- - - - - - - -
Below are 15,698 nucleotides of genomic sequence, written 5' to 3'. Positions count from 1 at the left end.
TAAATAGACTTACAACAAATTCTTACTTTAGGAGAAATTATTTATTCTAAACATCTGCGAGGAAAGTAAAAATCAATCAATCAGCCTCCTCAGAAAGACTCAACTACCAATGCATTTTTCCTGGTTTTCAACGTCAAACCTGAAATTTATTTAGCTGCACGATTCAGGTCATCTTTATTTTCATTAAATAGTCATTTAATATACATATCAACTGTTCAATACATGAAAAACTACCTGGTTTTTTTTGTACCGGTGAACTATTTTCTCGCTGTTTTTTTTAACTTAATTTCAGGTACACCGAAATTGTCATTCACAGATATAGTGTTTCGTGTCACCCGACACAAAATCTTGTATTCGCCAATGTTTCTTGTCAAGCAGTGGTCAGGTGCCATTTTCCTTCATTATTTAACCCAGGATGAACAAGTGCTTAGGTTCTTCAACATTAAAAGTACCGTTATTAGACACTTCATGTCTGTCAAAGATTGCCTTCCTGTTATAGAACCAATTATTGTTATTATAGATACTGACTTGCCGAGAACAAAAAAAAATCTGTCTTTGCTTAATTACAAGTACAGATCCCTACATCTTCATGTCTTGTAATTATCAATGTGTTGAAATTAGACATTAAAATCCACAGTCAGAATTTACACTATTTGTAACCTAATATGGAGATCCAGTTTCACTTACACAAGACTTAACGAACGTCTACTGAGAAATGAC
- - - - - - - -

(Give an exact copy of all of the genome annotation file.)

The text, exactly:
Below are 15,698 nucleotides of genomic sequence, written 5' to 3'. Positions count from 1 at the left end.
TAAATAGACTTACAACAAATTCTTACTTTAGGAGAAATTATTTATTCTAAACATCTGCGAGGAAAGTAAAAATCAATCAATCAGCCTCCTCAGAAAGACTCAACTACCAATGCATTTTTCCTGGTTTTCAACGTCAAACCTGAAATTTATTTAGCTGCACGATTCAGGTCATCTTTATTTTCATTAAATAGTCATTTAATATACATATCAACTGTTCAATACATGAAAAACTACCTGGTTTTTTTTGTACCGGTGAACTATTTTCTCGCTGTTTTTTTTAACTTAATTTCAGGTACACCGAAATTGTCATTCACAGATATAGTGTTTCGTGTCACCCGACACAAAATCTTGTATTCGCCAATGTTTCTTGTCAAGCAGTGGTCAGGTGCCATTTTCCTTCATTATTTAACCCAGGATGAACAAGTGCTTAGGTTCTTCAACATTAAAAGTACCGTTATTAGACACTTCATGTCTGTCAAAGATTGCCTTCCTGTTATAGAACCAATTATTGTTATTATAGATACTGACTTGCCGAGAACAAAAAAAAATCTGTCTTTGCTTAATTACAAGTACAGATCCCTACATCTTCATGTCTTGTAATTATCAATGTGTTGAAATTAGACATTAAAATCCACAGTCAGAATTTACACTATTTGTAACCTAATATGGAGATCCAGTTTCACTTACACAAGACTTAACGAACGTCTACTGAGAAATGAC